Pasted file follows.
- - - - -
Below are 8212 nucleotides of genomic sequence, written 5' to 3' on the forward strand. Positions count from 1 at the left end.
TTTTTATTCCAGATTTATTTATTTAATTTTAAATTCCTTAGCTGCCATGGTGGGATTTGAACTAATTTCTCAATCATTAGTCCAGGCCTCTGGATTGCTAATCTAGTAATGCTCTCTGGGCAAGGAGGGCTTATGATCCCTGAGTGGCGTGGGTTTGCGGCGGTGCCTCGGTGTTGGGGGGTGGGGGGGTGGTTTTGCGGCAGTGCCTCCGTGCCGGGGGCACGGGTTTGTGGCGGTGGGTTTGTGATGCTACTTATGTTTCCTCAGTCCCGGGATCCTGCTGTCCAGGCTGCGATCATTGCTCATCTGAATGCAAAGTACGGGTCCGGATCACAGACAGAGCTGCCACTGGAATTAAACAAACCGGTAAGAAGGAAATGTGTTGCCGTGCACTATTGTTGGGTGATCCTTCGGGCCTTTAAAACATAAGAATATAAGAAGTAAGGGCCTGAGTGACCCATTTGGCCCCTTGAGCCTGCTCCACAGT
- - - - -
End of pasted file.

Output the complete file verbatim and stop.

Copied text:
Below are 8212 nucleotides of genomic sequence, written 5' to 3' on the forward strand. Positions count from 1 at the left end.
TTTTTATTCCAGATTTATTTATTTAATTTTAAATTCCTTAGCTGCCATGGTGGGATTTGAACTAATTTCTCAATCATTAGTCCAGGCCTCTGGATTGCTAATCTAGTAATGCTCTCTGGGCAAGGAGGGCTTATGATCCCTGAGTGGCGTGGGTTTGCGGCGGTGCCTCGGTGTTGGGGGGTGGGGGGGTGGTTTTGCGGCAGTGCCTCCGTGCCGGGGGCACGGGTTTGTGGCGGTGGGTTTGTGATGCTACTTATGTTTCCTCAGTCCCGGGATCCTGCTGTCCAGGCTGCGATCATTGCTCATCTGAATGCAAAGTACGGGTCCGGATCACAGACAGAGCTGCCACTGGAATTAAACAAACCGGTAAGAAGGAAATGTGTTGCCGTGCACTATTGTTGGGTGATCCTTCGGGCCTTTAAAACATAAGAATATAAGAAGTAAGGGCCTGAGTGACCCATTTGGCCCCTTGAGCCTGCTCCACAGT